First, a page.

WASHINGTON -- For the past four years barbecue lovers in the District have spent the week before the Super Bowl celebrating another American classic: the consuming of meat.
There's six nights left of Meat Week 2013. The schedule includes trips to Arlington and Alexandria, several stops in D.C. proper and a barbecue food truck cook-off being hosted by LivingSocial:
Tuesday, January 29 Epic Smokehouse 1330 S Fern St Arlington, Va 7 p.m.
Wednesday, January 30 Rocklands 2418 Wisconsin Ave NW Washington, D.C. 7 p.m.
Thursday, January 31 "High on the Hog" Eating Challenge Pork Barrel BBQ 2312 Mt Vernon Ave Alexandria, Va 7 p.m.
Friday, February 1 Barbecue Food Truck Face-Off Food trucks BBQ Bus, Carnivore BBQ, Curley's Q and PORC Living Social Space 918 F St NW Washington, D.C. 6 p.m.
Saturday, February 2 Kangaroo Boxing Club 3410 11th St NW Washington, D.C. 1 p.m. Sold Out
Sunday, February 3 Mr. P's Shopping Center at 514 Rhode Island Ave NE (intersection with 5th St.) Washington D.C. 12 p.m.
This bacchanal of barbecue began in Tallahassee, Florida in 2005, and has expanded across the country in the years since, led in each city by "captains" and "first mates."
HuffPost DC attended the second night of D.C.'s Meat Week. Monday night, more than 100 hungry, flesh-loving souls filled the basement level of Hill Country Barbecue. Founder Mike Bober greeted participants, handed out shirts and played the role of a friendly ringleader. We spoke to the foodie about Meat Week, BBQ and owning a smoker.
The Huffington Post: What's your affiliation with Meat Week?
Mike Bober: I am the founder of the D.C. chapter. I was the captain the first two years and this year I'm one of the two first-mates.
HuffPost: What is the goal of Meat Week?
Bober: It's really just a a way to get people who love barbecue togeter and share that love over some of the best barbecue in D.C.
HuffPost: How has the event grown?
Bober: For the past four years we've made it a point to try to put something new on the calendar each year, something that would give people a reason to pay more attention.
I would say we're getting bigger and better. Our newest addition is a D.C. Food Truck Face-Off taking place at the Living Social space. It'll bring D.C. based babecue food trucks BBQ Bus, Carnivore BBQ, Curley's Q and PORC together. All four will be competing in categories of pork, beef and sides. We're going to crown a D.C. Food Truck Face-Off Champion based on feedback from the audience. Hopefully it becomes and annual competition.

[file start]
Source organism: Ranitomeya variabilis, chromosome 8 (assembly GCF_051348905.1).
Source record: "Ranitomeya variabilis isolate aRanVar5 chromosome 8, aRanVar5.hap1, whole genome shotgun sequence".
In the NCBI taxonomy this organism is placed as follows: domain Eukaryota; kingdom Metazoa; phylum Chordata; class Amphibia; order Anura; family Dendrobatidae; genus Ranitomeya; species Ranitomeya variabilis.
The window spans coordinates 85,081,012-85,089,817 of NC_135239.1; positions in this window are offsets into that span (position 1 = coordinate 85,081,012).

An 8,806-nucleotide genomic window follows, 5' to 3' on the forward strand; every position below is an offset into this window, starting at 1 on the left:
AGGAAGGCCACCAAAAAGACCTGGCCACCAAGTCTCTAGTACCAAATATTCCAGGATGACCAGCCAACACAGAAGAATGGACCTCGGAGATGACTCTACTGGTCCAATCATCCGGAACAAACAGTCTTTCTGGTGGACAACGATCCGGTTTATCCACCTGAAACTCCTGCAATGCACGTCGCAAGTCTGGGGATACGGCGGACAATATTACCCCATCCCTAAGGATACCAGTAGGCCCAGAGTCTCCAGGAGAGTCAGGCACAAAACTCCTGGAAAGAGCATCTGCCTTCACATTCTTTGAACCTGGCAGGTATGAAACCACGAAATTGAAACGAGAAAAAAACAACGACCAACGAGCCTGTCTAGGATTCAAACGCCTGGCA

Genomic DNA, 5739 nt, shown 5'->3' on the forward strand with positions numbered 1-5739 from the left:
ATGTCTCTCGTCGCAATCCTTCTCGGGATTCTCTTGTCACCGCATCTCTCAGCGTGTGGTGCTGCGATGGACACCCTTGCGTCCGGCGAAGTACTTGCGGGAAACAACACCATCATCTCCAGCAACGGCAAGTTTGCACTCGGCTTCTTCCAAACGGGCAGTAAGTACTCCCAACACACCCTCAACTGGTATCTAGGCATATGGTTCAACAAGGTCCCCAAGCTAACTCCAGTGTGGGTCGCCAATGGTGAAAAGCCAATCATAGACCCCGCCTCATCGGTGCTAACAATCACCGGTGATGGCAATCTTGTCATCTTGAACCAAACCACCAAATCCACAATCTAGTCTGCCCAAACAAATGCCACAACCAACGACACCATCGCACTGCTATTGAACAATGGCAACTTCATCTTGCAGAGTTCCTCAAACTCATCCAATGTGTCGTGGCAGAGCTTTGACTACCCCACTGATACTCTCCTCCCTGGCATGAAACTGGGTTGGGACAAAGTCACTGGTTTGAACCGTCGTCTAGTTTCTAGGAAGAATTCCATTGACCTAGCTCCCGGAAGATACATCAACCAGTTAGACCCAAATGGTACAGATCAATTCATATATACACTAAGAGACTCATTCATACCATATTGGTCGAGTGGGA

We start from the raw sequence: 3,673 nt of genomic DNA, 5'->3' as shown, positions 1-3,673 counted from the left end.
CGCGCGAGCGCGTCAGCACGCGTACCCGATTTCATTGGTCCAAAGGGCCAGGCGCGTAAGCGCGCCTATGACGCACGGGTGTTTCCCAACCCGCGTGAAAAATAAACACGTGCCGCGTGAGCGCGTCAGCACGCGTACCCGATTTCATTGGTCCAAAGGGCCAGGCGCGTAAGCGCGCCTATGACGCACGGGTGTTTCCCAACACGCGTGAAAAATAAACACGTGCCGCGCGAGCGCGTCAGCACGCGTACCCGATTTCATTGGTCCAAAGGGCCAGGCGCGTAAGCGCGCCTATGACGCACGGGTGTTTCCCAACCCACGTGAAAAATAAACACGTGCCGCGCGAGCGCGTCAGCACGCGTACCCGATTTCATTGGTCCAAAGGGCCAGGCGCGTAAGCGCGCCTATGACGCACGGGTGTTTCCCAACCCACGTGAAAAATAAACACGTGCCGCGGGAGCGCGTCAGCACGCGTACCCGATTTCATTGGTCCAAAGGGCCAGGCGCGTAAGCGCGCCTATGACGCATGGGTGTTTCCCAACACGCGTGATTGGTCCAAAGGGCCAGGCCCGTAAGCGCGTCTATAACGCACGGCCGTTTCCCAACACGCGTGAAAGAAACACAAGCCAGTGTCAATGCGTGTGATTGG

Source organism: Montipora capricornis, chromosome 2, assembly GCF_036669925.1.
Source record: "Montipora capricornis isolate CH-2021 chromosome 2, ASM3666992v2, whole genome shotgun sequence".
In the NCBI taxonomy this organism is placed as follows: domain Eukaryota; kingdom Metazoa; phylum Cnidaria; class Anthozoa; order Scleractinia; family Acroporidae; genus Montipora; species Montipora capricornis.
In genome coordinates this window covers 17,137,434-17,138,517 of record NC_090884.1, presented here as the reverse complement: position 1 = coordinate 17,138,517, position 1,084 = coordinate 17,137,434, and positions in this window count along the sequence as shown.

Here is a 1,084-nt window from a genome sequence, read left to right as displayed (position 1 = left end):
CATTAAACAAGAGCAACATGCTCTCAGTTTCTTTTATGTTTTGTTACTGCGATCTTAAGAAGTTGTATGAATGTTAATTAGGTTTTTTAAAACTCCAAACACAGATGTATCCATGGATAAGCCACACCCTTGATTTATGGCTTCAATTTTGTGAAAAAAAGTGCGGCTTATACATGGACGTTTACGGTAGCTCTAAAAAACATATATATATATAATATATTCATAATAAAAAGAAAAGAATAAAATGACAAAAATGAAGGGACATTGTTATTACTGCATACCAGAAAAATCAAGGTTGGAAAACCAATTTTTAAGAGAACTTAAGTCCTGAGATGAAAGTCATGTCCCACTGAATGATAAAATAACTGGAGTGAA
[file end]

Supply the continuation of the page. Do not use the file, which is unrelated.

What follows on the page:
If you want to get the yin and the yang, also join us Sunday afternoon in a parking lot of a shopping plaza on Rhode Island in Northeast for a taste of old school barbecue at Mr. P's. Thirty years of barbecue served from a converted school bus. It's probably the exact opposite of the Living Social event but it's no different than any other authentic barbecue experience.
HuffPost: Are there any vegetarian nights?
Bober: There are no vegetarian nights in Meat Week. D.C., to my knowledge, is the only chapter of Meat Week, of all 26 around the world, that has spawned an equal and opposite Vegetarian Week in response. I have to give credit to Amber McDonald and the other folks that organized D.C. Meat Free Week. They're also going into their fourth year. They always do it the week immediately after Meat Week.
Click through for night two of D.C. Meat Week 2013 at Hill Country. Story continues below.
HuffPost: How often will you eat barbecue when it's not Meat Week?
Bober: I'm actually a Kansas City Barbeque Society Certified Judge, along with the captain and co-first-mate. We always try to judge at least one competition in the area every year. Beyond that I have a smoker at home and will smoke anything from chicken to brisket. I make my own bacon. I wouldn't say that I eat barbecue all the time, but in the warm months, I would say I get a lot of use from my smoker.
HuffPost: Do the neighbors every complain from the smell?
Bober: Oh no. Most ask to come over.
HuffPost: Are there any tips for the virgin Meat Week eater?
Bober: I would say that there are three. The first is pace yourself. Don't feel like you have to eat all of everything. The second is to be strategic. Look at the calendar. I don't know if there's ever been anyone that has been to all eight Meat Week nights, at least not in D.C. If you see that there's one night that's particularly appealing to you, make it a point to go to that one and take off the nights before and after. The third is bring a friend, at least one. Frankly, barbecue is best when it's shared.Flickr photo by mikefats, used under a Creative Commons license.